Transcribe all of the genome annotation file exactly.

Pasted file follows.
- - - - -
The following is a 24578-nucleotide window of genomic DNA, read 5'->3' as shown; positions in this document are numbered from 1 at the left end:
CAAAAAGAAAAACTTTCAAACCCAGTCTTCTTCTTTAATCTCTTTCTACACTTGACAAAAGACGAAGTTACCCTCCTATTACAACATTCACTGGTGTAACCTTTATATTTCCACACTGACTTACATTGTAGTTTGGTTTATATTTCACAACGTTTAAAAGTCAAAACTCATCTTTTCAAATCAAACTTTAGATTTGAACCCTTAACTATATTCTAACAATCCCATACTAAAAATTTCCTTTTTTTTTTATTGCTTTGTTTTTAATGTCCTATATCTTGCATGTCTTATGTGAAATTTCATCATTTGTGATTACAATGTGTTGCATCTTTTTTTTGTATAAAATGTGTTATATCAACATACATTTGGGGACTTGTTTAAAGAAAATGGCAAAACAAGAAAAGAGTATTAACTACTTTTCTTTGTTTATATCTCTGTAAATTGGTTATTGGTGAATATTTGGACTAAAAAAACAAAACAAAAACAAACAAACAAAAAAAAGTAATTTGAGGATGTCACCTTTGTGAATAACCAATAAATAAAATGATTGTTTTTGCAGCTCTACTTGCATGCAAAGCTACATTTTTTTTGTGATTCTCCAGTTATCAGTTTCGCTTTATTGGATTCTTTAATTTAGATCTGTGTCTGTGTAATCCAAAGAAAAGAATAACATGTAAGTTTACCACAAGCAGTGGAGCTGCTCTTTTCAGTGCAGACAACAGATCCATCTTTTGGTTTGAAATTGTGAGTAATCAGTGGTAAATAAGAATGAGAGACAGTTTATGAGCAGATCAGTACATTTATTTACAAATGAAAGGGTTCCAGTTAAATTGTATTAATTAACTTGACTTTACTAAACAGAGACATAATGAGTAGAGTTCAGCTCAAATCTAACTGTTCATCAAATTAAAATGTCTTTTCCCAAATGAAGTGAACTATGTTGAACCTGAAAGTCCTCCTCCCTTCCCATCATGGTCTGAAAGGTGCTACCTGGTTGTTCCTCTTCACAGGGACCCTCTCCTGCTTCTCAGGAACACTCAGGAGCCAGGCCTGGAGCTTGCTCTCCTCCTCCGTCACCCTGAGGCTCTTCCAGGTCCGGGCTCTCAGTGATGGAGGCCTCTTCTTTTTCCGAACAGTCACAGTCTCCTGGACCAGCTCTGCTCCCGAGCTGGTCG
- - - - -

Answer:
The following is a 24578-nucleotide window of genomic DNA, read 5'->3' as shown; positions in this document are numbered from 1 at the left end:
CAAAAAGAAAAACTTTCAAACCCAGTCTTCTTCTTTAATCTCTTTCTACACTTGACAAAAGACGAAGTTACCCTCCTATTACAACATTCACTGGTGTAACCTTTATATTTCCACACTGACTTACATTGTAGTTTGGTTTATATTTCACAACGTTTAAAAGTCAAAACTCATCTTTTCAAATCAAACTTTAGATTTGAACCCTTAACTATATTCTAACAATCCCATACTAAAAATTTCCTTTTTTTTTTATTGCTTTGTTTTTAATGTCCTATATCTTGCATGTCTTATGTGAAATTTCATCATTTGTGATTACAATGTGTTGCATCTTTTTTTTGTATAAAATGTGTTATATCAACATACATTTGGGGACTTGTTTAAAGAAAATGGCAAAACAAGAAAAGAGTATTAACTACTTTTCTTTGTTTATATCTCTGTAAATTGGTTATTGGTGAATATTTGGACTAAAAAAACAAAACAAAAACAAACAAACAAAAAAAAGTAATTTGAGGATGTCACCTTTGTGAATAACCAATAAATAAAATGATTGTTTTTGCAGCTCTACTTGCATGCAAAGCTACATTTTTTTTGTGATTCTCCAGTTATCAGTTTCGCTTTATTGGATTCTTTAATTTAGATCTGTGTCTGTGTAATCCAAAGAAAAGAATAACATGTAAGTTTACCACAAGCAGTGGAGCTGCTCTTTTCAGTGCAGACAACAGATCCATCTTTTGGTTTGAAATTGTGAGTAATCAGTGGTAAATAAGAATGAGAGACAGTTTATGAGCAGATCAGTACATTTATTTACAAATGAAAGGGTTCCAGTTAAATTGTATTAATTAACTTGACTTTACTAAACAGAGACATAATGAGTAGAGTTCAGCTCAAATCTAACTGTTCATCAAATTAAAATGTCTTTTCCCAAATGAAGTGAACTATGTTGAACCTGAAAGTCCTCCTCCCTTCCCATCATGGTCTGAAAGGTGCTACCTGGTTGTTCCTCTTCACAGGGACCCTCTCCTGCTTCTCAGGAACACTCAGGAGCCAGGCCTGGAGCTTGCTCTCCTCCTCCGTCACCCTGAGGCTCTTCCAGGTCCGGGCTCTCAGTGATGGAGGCCTCTTCTTTTTCCGAACAGTCACAGTCTCCTGGACCAGCTCTGCTCCCGAGCTGGTCG